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France and Ireland

Notes and Narratives


Edited By Una Hunt and Mary Pierse

The rich association between Ireland and France is embodied in music, art and creative writing from both countries and this collection provides a tantalising selection of these interweaving influences. The book presents a vivid picture of interactions between composers, performers, poets and novelists on each side of the Celtic Sea. Surprises abound, with music unexpectedly linking Ireland and France through George Alexander Osborne and Frédéric Chopin, through Thomas Moore and Jean-Jacques Rousseau, through Irish-inspired French opera and a French-directed Irish orchestra. Words and music meet in a Kate O'Brien novel, a musical interpretation of Verlaine and a selection of Paula Meehan's poetry, while the encounter between wine and music creates new possibilities for artistic and cultural expression. Exploring the works and influence of a wide range of figures including James Joyce, Marcel Proust, Jacques Derrida, J.M. Synge, Hélène Cixous, Eiléan Ní Chuilleanáin, Hector Berlioz, Maurice Ravel, Neil Jordan and John Field, the essays collected here uncover a wealth of artistic interconnections between France and Ireland.
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George Alexander Osborne, Paris and the Pluie de Perles


George Alexander Osborne (1806–1893) is not likely to be a familiar name. This Irish pianist-composer lived through most of the nineteenth century and had a long and productive career as a musician. Unusually, Osborne carved out an illustrious career as a pianist in Paris, one of the first performers from Ireland to do so, before later making a significant contribution to London’s musical life. The influences that came to bear on his pianistic style and compositions were dominated by trends in France rather than England, particularly in the earlier part of his professional career. This fact would in turn have a bearing on his musical achievements in later life and on his relative lack of success in Britain at a time when German music held sway.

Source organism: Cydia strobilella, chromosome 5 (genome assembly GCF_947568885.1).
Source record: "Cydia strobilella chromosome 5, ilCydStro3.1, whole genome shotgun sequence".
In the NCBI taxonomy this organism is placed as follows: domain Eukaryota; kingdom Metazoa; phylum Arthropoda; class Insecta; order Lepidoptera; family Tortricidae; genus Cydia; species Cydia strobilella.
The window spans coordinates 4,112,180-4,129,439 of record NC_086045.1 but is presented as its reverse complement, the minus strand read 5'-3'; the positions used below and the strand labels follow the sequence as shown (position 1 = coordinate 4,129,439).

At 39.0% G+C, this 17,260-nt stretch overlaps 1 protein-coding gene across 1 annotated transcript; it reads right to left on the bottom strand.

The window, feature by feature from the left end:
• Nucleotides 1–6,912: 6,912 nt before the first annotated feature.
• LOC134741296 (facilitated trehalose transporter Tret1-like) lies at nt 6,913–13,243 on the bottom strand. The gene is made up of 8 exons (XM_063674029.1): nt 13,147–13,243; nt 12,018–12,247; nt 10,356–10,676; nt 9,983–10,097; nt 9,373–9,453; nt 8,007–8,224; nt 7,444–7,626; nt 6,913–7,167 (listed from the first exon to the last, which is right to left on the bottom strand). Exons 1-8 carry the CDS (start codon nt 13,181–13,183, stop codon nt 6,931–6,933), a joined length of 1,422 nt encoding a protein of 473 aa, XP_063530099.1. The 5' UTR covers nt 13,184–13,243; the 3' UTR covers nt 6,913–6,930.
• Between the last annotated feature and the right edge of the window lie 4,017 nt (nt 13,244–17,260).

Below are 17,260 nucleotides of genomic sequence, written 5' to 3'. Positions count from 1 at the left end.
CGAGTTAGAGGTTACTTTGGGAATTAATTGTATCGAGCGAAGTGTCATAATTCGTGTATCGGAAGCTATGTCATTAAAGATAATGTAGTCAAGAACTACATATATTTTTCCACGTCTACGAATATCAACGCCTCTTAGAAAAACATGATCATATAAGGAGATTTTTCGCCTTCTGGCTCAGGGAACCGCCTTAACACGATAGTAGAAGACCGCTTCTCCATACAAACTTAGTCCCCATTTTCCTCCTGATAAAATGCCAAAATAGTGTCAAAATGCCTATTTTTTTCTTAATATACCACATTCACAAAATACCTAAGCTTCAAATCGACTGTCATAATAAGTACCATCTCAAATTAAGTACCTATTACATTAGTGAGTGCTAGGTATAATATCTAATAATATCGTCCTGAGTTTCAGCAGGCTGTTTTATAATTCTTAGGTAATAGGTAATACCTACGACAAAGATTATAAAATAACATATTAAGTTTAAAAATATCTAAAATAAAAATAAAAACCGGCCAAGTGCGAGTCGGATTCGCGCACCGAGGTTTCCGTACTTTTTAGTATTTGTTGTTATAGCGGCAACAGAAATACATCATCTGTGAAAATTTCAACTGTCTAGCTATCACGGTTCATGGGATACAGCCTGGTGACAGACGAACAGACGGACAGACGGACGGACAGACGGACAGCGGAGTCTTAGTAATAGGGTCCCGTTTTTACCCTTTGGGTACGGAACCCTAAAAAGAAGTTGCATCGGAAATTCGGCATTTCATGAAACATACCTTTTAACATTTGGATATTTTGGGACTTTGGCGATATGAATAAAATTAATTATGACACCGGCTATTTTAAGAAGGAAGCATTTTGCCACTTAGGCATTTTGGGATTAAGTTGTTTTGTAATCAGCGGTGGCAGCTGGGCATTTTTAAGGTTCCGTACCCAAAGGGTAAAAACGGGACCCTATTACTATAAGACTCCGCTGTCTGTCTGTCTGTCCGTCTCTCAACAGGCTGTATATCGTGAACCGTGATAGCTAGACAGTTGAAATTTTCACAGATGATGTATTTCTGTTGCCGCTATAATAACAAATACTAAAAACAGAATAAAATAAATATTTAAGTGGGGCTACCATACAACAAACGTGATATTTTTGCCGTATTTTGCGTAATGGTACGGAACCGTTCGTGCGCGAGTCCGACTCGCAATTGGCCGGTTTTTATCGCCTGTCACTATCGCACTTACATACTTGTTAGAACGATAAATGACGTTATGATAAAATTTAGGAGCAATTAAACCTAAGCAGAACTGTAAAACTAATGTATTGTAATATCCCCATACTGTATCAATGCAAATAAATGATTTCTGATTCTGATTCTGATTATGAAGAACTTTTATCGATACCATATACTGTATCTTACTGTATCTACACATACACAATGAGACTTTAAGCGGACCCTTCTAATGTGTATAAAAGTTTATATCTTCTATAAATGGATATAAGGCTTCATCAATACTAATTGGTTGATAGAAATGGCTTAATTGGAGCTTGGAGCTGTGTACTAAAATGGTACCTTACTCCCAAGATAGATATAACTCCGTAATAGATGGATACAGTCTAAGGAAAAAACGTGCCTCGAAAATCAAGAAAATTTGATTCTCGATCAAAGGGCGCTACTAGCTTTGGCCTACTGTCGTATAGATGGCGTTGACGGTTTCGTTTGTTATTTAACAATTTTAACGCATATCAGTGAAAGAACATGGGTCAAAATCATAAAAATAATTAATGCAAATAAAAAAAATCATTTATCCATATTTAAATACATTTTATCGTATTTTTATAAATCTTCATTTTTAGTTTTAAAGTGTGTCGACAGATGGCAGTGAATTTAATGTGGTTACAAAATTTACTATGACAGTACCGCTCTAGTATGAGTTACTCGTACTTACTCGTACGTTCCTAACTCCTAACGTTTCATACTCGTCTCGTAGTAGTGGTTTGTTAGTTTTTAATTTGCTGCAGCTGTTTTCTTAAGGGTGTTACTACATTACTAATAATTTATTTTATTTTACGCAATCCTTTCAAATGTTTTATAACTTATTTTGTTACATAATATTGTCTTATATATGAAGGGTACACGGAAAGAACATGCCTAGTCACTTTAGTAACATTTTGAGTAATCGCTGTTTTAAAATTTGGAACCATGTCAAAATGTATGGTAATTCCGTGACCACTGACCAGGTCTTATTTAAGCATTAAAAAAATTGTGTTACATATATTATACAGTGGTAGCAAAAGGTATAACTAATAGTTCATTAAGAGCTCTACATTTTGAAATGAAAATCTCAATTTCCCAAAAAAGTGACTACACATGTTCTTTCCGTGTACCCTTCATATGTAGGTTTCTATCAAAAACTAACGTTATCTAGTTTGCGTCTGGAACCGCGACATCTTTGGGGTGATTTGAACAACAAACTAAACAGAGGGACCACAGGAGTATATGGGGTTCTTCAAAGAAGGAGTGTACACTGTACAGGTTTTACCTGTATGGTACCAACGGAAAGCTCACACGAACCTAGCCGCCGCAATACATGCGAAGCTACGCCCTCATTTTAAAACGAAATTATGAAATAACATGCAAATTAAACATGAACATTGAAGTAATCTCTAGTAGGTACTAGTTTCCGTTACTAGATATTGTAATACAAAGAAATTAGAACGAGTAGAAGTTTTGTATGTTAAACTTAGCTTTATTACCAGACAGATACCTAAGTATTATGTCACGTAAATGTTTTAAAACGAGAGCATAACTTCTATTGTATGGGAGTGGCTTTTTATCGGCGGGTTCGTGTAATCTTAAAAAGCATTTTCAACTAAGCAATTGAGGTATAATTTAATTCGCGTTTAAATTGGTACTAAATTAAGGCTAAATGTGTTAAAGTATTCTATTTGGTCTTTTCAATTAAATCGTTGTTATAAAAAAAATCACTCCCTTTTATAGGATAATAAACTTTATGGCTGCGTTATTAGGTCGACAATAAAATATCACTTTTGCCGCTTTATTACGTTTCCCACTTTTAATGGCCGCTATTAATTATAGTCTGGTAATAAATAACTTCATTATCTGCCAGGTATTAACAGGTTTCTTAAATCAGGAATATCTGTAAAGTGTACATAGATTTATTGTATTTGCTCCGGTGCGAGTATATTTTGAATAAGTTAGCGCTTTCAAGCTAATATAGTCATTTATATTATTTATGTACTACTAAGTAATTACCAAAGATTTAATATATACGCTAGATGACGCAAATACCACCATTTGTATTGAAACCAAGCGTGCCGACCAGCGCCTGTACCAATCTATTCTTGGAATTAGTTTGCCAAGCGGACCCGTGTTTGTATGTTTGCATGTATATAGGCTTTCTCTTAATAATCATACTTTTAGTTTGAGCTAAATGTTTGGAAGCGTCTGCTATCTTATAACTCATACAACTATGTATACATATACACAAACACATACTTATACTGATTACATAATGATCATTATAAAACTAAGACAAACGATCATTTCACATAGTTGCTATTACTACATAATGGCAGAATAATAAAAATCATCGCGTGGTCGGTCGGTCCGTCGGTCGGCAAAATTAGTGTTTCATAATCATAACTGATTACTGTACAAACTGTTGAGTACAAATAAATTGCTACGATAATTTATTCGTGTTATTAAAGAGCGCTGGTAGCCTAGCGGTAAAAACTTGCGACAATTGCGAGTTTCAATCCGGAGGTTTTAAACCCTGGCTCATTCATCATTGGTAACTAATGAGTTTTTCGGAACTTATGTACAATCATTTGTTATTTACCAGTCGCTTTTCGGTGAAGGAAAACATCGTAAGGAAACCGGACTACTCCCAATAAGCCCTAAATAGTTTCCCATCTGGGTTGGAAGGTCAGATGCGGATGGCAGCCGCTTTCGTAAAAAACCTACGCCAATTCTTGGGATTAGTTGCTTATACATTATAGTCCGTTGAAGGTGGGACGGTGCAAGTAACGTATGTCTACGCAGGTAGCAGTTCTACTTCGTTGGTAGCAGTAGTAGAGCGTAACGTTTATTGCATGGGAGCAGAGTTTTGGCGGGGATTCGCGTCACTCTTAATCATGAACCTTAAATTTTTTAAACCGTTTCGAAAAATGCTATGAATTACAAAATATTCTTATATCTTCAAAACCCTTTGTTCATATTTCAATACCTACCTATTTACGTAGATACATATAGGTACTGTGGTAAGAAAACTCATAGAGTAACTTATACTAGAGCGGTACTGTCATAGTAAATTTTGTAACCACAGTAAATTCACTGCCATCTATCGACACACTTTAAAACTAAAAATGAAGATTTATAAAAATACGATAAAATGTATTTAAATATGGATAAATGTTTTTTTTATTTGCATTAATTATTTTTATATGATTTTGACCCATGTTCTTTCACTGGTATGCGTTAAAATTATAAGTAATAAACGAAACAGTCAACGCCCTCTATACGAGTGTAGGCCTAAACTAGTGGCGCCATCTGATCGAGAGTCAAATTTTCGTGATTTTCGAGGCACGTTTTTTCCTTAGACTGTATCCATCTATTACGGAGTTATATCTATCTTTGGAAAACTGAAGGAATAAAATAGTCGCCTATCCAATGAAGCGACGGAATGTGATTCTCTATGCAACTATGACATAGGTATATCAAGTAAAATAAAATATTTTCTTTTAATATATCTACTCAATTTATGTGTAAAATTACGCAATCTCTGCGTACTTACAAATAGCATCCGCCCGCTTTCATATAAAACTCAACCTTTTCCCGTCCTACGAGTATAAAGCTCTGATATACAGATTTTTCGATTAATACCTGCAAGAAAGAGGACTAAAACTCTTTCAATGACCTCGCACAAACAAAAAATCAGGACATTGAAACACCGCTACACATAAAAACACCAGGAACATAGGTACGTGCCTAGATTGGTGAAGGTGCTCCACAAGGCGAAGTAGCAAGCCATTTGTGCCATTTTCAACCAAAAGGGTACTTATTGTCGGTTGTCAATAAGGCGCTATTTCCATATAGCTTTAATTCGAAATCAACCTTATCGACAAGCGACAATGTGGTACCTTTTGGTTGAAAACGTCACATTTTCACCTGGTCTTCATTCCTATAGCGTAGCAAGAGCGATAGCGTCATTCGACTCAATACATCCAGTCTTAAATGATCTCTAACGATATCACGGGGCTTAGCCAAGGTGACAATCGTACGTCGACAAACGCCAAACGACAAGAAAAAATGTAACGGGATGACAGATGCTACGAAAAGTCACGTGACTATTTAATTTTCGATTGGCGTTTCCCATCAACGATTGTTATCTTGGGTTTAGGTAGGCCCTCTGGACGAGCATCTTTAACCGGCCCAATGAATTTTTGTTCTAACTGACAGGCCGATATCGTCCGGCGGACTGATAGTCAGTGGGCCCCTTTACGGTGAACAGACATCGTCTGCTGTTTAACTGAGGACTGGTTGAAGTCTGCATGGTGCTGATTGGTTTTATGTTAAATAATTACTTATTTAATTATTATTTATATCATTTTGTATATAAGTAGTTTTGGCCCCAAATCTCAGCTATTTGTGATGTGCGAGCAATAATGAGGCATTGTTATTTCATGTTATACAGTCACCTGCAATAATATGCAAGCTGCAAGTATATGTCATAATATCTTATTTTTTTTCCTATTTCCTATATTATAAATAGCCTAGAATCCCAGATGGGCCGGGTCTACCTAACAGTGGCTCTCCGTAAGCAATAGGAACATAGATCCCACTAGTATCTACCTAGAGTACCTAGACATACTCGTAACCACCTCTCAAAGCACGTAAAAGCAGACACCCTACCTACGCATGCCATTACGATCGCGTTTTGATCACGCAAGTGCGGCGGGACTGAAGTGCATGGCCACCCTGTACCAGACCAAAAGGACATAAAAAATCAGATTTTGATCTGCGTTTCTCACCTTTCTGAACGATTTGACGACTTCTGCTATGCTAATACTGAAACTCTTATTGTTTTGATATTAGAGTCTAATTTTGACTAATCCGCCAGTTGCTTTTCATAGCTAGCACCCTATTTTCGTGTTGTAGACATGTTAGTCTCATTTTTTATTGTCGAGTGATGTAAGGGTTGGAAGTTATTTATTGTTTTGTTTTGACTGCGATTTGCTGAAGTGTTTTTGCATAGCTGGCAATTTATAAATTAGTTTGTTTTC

It is perhaps worth mentioning that no Irish pianist had made his or her mark in France before Osborne, except possibly John Field (1782–1837), but then only by reputation. Field left Ireland around the age of 10 and spent his entire adult life in Russia. A few years before his death, he visited Europe and performed in Paris, but it seems that Frédéric Chopin (1810–1839) who was living in the French capital and who had admired Field’s music back in his native Poland, was deeply disappointed with his performance considering it to be crude and lacking in fluency.1 Field was, by then, probably quite ill and certainly past his best, but it is also likely...

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